Interfaith marriage in Islam

From Wikipedia, the free encyclopedia
Jump to: navigation, search

Islamic Law has different regulations on interfaith marriage, depending on which of the two spouses is Muslim. It permits a Muslim man to marry up to four non-Muslim women from the People of the Book (that is, Christians and Jews) however some say this practice is no longer valid.[1] In addition to this it is seen as "makrooh" (disliked) by Muslim scholars for Muslim men to marry outside the religion because the rightly guided Caliph, Umar, banned interfaith marriages for Muslim men.[2][3] Furthermore, Quran verse 4:25 tells Muslims to marry Muslims[4]

Marriage of Muslim women to non-Muslim men[edit]

(See verse 60:10 below)

Islamic scholars generally forbid Muslim women from marrying non-Muslim men. This prohibition serves to preserve the Islamic faith from dilution and expand it, within societies which are patriarchal but multi-faith. It effectively ensures that over many generations, providing that the society is patrilineal, Islam would naturally gain in adherents relative to other co-existing religions, through its ability to secure the adherence of all offspring from mixed marriages. In effect, all children of any mixed-marriages involving Muslims are guaranteed to be raised as Muslim.[5] This systemic method of expanding the Muslim community in any multi-religious society is assisted by the ability for Muslim men to marry more than one non-Muslim wife (a possibility usually not available to non-Muslim men) and therefore secure all of their offspring for the Islamic faith - provided that the society acknowledges a patrilineal religious system in which only the father's religion is passed down. [6][7] There also exists a minority view that does permit convert women to remain with non-Muslim spouses as an exception to the general rule.[8]

Conversion to Islam of one spouse in a non-Muslim marriage[edit]

In Islamic law, if a non-Muslim woman is married to a non-Muslim, and she converts to Islam, the marriage is suspended until her husband converts to Islam. She could, in theory, leave the non-Muslim husband and marry a Muslim one (analogous to the Pauline privilege among Catholics). If the non-Muslim husband does convert a new marriage is not needed. In the Quran, it is said,

O ye who believe! When there come to you believing women refugees, examine (and test) them: Allah knows best as to their Faith: if ye ascertain that they are Believers, then send them not back to the Unbelievers. They are not lawful (wives) for the Unbelievers, nor are the (Unbelievers) lawful (husbands) for them. But pay the Unbelievers what they have spent (on their dower), and there will be no blame on you if ye marry them on payment of their dower to them. But hold not to the guardianship of unbelieving women: ask for what ye have spent on their dowers, and let the (Unbelievers) ask for what they have spent (on the dowers of women who come over to you). Such is the command of Allah. He judges (with justice) between you. And Allah is Full of Knowledge and Wisdom. {Surah 60:10}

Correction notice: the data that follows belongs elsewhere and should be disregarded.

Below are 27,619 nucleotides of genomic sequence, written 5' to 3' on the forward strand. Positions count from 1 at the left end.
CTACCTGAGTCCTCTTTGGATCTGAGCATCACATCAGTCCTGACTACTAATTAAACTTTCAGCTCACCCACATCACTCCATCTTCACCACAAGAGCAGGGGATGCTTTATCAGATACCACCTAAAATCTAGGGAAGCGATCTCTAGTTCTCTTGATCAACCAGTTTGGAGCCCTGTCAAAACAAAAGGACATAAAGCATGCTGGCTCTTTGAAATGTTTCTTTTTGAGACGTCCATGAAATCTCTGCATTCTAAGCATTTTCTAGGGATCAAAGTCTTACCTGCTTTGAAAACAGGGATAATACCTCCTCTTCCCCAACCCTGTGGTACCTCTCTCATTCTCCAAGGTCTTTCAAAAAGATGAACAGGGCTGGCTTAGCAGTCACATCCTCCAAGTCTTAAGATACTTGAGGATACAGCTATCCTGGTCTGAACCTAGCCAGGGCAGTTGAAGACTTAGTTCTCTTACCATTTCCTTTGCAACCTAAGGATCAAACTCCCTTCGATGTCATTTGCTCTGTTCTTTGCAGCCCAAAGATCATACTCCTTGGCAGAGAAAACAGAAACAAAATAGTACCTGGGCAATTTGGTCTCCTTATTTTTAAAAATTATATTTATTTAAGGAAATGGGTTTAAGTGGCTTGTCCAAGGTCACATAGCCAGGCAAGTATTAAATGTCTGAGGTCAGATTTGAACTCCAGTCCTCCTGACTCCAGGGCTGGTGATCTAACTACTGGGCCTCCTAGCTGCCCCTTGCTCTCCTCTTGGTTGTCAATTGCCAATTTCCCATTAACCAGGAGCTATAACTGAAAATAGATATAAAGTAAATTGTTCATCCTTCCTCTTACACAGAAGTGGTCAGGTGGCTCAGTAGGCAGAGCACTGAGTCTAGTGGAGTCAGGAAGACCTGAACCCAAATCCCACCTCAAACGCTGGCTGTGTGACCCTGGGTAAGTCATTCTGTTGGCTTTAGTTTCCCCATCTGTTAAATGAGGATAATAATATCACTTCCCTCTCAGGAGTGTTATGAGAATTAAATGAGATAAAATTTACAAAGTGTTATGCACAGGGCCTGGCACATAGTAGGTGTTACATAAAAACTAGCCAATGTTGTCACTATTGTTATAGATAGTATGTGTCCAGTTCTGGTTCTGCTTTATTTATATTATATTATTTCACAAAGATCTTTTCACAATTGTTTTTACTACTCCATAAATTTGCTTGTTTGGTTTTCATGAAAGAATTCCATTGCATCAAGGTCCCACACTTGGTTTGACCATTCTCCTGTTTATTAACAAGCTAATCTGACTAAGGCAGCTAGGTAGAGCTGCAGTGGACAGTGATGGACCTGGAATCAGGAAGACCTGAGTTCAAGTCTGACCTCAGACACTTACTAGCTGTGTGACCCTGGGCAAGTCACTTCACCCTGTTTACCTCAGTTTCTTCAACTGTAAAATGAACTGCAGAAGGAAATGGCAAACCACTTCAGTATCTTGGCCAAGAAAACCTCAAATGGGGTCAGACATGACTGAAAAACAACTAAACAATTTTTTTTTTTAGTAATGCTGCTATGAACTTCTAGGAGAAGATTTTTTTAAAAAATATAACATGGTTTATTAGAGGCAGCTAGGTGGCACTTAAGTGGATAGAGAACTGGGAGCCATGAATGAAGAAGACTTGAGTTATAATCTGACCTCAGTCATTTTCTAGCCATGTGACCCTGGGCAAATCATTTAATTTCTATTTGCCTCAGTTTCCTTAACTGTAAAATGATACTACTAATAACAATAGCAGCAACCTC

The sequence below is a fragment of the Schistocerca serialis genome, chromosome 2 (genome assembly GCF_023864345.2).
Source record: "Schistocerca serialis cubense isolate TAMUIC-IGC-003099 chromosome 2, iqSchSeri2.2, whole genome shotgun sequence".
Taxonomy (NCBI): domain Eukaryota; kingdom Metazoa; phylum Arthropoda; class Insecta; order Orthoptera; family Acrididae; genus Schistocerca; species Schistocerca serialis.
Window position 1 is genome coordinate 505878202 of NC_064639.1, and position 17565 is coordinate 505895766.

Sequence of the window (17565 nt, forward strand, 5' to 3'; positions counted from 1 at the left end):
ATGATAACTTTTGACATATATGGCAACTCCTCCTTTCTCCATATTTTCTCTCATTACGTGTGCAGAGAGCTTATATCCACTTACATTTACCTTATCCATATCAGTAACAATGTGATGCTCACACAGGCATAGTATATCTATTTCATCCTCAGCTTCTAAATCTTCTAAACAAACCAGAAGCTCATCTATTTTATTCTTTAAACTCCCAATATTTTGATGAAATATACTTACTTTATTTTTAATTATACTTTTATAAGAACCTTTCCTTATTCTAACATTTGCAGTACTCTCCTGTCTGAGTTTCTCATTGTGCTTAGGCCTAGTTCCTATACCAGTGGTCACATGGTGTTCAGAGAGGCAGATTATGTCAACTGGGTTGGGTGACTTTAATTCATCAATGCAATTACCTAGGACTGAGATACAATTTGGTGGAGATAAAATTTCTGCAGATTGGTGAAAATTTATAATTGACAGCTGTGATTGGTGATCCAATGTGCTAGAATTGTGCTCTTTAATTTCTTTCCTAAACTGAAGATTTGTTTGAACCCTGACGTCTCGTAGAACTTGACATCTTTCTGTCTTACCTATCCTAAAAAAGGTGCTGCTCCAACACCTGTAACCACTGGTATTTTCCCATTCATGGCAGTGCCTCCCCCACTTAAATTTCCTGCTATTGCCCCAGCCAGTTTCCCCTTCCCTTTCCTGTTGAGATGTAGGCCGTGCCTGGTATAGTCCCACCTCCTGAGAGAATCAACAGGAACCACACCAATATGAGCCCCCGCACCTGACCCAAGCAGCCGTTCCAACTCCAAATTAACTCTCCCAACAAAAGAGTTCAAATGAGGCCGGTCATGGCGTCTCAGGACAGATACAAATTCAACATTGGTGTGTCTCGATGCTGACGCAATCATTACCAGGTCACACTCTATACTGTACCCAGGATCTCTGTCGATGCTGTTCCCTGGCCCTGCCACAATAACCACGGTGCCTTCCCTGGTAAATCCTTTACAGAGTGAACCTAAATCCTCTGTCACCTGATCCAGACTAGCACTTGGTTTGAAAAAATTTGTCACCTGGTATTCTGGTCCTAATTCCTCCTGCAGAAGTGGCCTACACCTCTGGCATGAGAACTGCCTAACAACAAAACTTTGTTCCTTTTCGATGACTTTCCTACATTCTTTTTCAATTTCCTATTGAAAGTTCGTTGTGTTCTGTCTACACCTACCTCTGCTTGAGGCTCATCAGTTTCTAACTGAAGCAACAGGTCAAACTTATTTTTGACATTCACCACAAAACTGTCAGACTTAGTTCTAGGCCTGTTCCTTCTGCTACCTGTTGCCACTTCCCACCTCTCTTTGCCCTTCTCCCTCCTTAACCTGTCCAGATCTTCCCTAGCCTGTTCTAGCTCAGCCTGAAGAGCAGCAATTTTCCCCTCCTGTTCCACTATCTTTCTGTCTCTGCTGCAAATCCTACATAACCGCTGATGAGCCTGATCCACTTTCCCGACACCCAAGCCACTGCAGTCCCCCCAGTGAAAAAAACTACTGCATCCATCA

Modern practice[edit]

In practice, many Arab countries allowed interfaith marriage to Christian or Jewish women but not to non-Muslim men.[9] In Lebanon for example there is no civil personal status law and marriages are performed according to the religion of the spouses. There, Muslim women cannot marry non-Muslim men, whereas this is possible vice versa,[10] at least if the spouse is a Christian or Jewish woman. Turkey allows marriages to non-Muslim men through secular laws.[11] In Malaysia a non-Muslim must convert to Islam in order to marry a Muslim. The offspring of such unions are automatically Muslims and all Malaysian Muslims are legally prohibited from leaving Islam (Riddah).[12]

Interfaith marriage especially between Hindus and Muslims often have been the bone of contention and have resulted in communal riots in India.

In several African countries, such as Tanzania and Gambia, it is not uncommon that Muslim women are married to Christian men.

See also[edit]


  1. ^
  2. ^
  3. ^
  4. ^
  5. ^ Ben Youssef Zayzafoon, Lamia. The production of the Muslim woman: negotiating text, history, and ideology (Oxford, UK: Lexington Books, 2005) 108. [1]
  6. ^ Bharathi Anandhi Venkatraman: Islamic States and the United Nations Convention on the Elimination of All Forms of Discrimination Against Women: Are the Shari’a and the Convention Compatible?. 44 Am.U.L.Rev. 1949 (1995).
  7. ^ Ozan O. Varol: Is Secularism Possible in a Majority-Muslim Country?: The Turkish Example. 42 Tex. International Legal Journal 1 (2006).
  8. ^ Abdullah bin Hamid Ali: "[CORRECTED RESPONSE] A Muslim Woman Remaining Married to a non-Muslim Man after She Accepts Islam". [2]
  9. ^ The Need to Unify Personal Status Laws in Arab Countries
  10. ^ [3]
  12. ^ Marriage Procedures Between Muslim and Non-Muslim